"Silencer" Spring: Ann Arbor native and poet Marcus Wicker at AADL

WRITTEN WORD REVIEW

Poet Marcus Wicker reads at AADL

On April 20, Ann Arbor native, Marcus Wicker came to AADL to talk about his latest poetry collection, Silencer.

And if it weren’t for Kehinde Wiley, the prolific black painter most recently in the news for his portrait of President Barack Obama, there’s a chance that this event wouldn’t have happened.

The cover of Silencer prominently featured one of Wiley’s paintings, which is what drew AADL staff member and program host Sean Copeland to the book as he was working at the library. Copeland, not a poetry superfan, took the book home, read the work, and knew that others should experience it. (Read Copeland's interview with Wicker here.)

Over 30 people attended the Friday night event on what turned out to be the first spring-like day Ann Arbor had seen in a while. Wicker, in fact, remarked on that saying to the crowd, “It’s a Friday and you came here to see poetry. You could be on a lawn somewhere drinking beer.” (Video of the event coming soon.)

Wicker talked a bit about his life before he dove into reading his work, saying of Ann Arbor, “This is where I learned to write.” He also revealed that as a young boy, reading didn’t come to him as quickly as it had some other students. In first grade, he couldn’t yet read though some of his classmates could. That’s where his mother stepped in. Wicker said that one of the things that the mother and son share is the attitude that no one will be better than they are. Enter flashcards, workbooks, and hours of time spent making sure that Wicker got up to speed. Of the experience, he said, “That’s where my love for words came from.”

Wicker’s word diet also included a healthy serving of hip-hop. As he ingested the genre and its creative and expansive mastery of language, Wicker started writing his own poems, but he kept them to himself. It was in high school when his teacher took he and his classmates to the Brave New Voices poetry slam that he became inspired to share his own work, pulled in this direction by the courage he saw on display as people his age told their own stories. The next step for him involved local teacher, writer, and -- as Wicker put it -- “poetry godfather” Jeff Kass who “led me to poetry Mecca.”

Life happened as it is wont to do, and Wicker embarked upon studying law. However, he found his interest in the subject waning: “I was writing poems in my Constitutional law books.” He then, as many young people do, found himself in a series of jobs that weren’t the right fit for him. He decided to go to school for something that he loved, and that decision led him to earn his MFA in Creative Writing from Indiana University.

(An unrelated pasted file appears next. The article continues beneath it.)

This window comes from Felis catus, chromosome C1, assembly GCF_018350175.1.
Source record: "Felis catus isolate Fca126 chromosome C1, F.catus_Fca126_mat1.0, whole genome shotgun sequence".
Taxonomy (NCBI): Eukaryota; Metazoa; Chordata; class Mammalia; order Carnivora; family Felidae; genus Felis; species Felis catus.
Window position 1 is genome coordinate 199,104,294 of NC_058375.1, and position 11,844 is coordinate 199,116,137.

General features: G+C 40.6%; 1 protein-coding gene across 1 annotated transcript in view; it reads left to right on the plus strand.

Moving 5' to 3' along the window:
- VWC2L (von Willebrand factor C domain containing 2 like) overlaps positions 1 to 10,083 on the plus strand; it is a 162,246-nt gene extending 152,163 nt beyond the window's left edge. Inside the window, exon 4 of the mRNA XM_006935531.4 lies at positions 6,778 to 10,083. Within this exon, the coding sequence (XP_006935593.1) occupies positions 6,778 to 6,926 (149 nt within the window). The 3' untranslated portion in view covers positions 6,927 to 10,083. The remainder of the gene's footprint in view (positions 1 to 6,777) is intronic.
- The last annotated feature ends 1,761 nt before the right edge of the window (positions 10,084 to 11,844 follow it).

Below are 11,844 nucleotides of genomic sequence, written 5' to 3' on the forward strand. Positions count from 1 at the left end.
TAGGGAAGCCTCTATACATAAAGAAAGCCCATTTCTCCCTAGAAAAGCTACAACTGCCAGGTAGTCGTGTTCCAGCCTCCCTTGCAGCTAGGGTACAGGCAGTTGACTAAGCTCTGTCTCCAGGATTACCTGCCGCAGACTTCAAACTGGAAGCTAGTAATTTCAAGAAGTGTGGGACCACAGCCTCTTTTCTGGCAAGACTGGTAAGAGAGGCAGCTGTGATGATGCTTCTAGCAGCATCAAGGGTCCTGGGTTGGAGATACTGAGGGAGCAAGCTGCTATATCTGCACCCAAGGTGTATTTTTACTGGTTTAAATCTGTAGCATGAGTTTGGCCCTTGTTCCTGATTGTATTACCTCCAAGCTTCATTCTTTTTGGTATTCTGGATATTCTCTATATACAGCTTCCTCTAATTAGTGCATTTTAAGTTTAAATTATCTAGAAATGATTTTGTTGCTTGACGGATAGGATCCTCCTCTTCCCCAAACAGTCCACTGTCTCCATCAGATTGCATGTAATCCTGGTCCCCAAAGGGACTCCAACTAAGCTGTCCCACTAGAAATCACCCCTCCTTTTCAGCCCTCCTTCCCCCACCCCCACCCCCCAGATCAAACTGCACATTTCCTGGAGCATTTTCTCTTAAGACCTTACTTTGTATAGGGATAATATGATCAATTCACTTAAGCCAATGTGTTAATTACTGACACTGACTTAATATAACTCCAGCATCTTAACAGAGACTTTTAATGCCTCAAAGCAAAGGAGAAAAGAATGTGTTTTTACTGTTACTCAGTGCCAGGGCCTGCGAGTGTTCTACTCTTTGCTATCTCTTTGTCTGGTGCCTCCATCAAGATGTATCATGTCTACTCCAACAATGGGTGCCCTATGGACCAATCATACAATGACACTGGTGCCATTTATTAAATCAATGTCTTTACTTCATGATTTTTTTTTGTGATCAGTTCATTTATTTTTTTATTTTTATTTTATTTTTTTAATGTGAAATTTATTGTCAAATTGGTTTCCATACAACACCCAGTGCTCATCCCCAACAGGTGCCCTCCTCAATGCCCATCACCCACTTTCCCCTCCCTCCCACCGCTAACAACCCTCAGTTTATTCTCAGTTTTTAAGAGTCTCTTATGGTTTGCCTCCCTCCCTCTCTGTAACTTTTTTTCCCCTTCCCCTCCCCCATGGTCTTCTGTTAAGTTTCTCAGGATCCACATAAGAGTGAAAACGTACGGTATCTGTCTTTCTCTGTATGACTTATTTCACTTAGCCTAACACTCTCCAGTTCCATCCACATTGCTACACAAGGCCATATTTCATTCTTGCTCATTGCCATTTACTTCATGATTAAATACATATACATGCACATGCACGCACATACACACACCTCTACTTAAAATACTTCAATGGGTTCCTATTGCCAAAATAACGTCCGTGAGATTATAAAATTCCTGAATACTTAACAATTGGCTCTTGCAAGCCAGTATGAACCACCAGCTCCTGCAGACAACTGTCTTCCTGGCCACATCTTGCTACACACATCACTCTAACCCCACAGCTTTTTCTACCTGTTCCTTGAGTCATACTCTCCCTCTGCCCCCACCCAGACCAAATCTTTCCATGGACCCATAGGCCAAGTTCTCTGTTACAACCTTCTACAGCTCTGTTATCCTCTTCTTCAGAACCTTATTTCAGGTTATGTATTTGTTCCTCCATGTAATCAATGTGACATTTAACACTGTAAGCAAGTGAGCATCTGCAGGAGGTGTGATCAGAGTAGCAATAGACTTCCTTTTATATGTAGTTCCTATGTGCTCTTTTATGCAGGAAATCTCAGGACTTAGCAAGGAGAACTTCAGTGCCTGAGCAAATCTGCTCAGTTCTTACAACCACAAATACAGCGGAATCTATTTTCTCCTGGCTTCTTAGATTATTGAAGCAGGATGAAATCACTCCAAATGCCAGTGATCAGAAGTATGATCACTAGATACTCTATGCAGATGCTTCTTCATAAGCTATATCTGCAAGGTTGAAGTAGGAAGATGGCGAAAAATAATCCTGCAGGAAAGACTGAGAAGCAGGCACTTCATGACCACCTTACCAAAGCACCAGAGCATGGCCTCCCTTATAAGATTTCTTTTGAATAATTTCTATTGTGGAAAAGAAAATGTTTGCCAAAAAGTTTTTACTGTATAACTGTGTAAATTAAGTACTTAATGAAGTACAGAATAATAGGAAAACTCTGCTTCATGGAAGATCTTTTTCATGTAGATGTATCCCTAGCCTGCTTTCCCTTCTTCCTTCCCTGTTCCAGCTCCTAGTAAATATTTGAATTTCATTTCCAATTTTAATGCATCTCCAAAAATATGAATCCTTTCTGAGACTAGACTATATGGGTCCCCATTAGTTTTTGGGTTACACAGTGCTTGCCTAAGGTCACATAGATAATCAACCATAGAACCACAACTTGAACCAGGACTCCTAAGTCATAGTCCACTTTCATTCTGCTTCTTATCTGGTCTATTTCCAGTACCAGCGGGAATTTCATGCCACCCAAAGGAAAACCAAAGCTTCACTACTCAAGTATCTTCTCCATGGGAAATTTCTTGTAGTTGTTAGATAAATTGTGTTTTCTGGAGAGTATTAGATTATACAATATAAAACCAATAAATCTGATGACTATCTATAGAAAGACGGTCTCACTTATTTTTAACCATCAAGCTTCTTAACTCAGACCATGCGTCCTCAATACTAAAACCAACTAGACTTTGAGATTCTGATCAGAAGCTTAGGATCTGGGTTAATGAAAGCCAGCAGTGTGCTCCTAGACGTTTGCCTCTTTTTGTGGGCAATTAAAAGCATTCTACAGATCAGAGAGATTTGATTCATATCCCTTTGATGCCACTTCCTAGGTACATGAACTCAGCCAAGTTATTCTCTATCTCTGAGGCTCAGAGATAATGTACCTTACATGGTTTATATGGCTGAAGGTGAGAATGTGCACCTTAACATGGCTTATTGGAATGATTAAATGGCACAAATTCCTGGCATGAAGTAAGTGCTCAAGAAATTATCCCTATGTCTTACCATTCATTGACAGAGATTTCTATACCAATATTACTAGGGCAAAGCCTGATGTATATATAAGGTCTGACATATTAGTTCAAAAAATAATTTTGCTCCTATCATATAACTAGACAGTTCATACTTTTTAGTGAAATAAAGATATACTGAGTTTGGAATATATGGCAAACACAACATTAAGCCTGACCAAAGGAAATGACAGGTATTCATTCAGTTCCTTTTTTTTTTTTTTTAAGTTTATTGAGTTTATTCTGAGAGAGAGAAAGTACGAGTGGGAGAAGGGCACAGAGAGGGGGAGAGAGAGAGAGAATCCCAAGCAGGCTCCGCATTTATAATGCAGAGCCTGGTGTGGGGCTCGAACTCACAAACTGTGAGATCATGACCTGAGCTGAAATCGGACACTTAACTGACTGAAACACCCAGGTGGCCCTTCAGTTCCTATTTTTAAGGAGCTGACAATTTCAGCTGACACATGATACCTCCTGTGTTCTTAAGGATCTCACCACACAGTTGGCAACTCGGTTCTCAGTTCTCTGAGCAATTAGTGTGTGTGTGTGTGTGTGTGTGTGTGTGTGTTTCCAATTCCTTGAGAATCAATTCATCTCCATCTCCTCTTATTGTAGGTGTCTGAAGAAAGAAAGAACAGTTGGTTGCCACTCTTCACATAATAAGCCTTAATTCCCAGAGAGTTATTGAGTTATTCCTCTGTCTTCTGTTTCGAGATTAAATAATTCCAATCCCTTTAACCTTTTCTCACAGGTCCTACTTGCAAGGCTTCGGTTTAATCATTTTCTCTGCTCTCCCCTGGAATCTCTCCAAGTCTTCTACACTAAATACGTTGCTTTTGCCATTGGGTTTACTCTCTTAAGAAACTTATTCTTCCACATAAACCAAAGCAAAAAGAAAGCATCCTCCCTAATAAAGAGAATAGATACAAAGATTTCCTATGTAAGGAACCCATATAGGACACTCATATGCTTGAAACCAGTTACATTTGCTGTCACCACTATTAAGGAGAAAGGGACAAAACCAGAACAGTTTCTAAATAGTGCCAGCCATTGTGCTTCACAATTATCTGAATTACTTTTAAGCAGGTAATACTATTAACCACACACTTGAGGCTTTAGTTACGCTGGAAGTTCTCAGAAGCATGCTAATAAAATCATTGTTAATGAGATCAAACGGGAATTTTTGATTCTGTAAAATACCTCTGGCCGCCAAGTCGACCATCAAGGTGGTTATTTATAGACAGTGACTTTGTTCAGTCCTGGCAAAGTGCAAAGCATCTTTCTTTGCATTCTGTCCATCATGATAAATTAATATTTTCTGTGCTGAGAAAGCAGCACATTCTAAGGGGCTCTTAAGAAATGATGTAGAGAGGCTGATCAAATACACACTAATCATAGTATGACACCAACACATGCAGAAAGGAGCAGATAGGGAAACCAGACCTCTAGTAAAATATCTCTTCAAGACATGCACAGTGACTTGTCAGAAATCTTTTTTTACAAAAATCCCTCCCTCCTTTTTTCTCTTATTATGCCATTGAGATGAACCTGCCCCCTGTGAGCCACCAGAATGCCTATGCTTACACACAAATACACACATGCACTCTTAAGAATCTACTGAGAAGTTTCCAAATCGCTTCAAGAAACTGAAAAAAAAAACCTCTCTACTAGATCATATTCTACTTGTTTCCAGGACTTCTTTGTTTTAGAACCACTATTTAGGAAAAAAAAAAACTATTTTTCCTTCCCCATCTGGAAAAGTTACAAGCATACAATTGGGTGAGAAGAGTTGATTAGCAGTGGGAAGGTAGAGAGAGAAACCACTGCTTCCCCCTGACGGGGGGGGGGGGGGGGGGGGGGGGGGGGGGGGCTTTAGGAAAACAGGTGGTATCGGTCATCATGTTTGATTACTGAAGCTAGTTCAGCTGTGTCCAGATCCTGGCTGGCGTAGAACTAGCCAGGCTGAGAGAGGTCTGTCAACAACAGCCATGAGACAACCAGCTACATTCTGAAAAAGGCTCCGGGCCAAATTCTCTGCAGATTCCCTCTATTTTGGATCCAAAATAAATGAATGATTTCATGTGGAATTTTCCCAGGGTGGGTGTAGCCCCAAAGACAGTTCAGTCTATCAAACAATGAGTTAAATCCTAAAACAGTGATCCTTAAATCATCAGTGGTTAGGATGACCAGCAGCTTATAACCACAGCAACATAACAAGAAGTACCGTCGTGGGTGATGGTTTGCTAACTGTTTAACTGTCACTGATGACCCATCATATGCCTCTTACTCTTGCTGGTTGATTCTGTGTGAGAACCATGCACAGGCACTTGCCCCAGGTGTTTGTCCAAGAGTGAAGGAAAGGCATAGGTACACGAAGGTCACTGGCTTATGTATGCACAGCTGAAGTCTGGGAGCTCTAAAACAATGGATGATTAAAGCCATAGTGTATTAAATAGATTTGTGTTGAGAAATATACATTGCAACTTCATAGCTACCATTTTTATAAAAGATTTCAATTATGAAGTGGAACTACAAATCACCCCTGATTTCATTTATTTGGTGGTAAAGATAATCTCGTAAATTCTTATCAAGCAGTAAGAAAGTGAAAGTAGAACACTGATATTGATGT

Wicker invited the audience to walk along his path as a poet by reading us his essay “Now You See Me.” The essay is the string of dots between Silencer and Wicker's first book, Maybe the Saddest Thing.

“I’m writing about social justice out of gratitude for life, and worry.” Marcus Wicker 

Wicker shared selections from Silencer. One of the poems he read, “Watch Us Elocute,” captured me, taking me along for the ride until the speaker talks about someone predicting that he could do “a really wicked impression of Wayne Brady.” That is when my son’s sharp and knowing glance brought me right back down to Earth where I remained for the rest of the event.

Between poems, Wicker engaged the audience directly. Before reading, “Ballin’ on a Budget,” a poem that criticizes statements Will Smith made on the spending habits of black folks, he said, “Some of y’all strike me as Will Smith fans, like at some time you got jiggy with it.” Wicker talked about living in Southern Indiana as a black man. He touched on faith, saying, “IF God is all knowing, why Trayvon?” A man in the audience pumped his fist in acknowledgment. Wicker talked about how Silencer is a response to unpunished gun violence against black people. 

Finally, Wicker generously fielded questions from the audience.  Here he suggested other poets to read (Terrance HayesRobert Hayden) and he advised young writers to read broadly and longitudinally, to read all of the work of a writer. He shared stories about his writing process and about what it was like being one of the few African American students in the Catholic school he attended as a boy. 

While we were brought together because of his book Silencer, Marcus Wicker gave us the opportunity to appreciate the fact that that he will not be silenced.


Sherlonya Turner is the manager of the Youth & Adult: Services & Collections Department at the Ann Arbor District Library. She can be found diving headfirst into all sorts of projects over at sherlonya.net.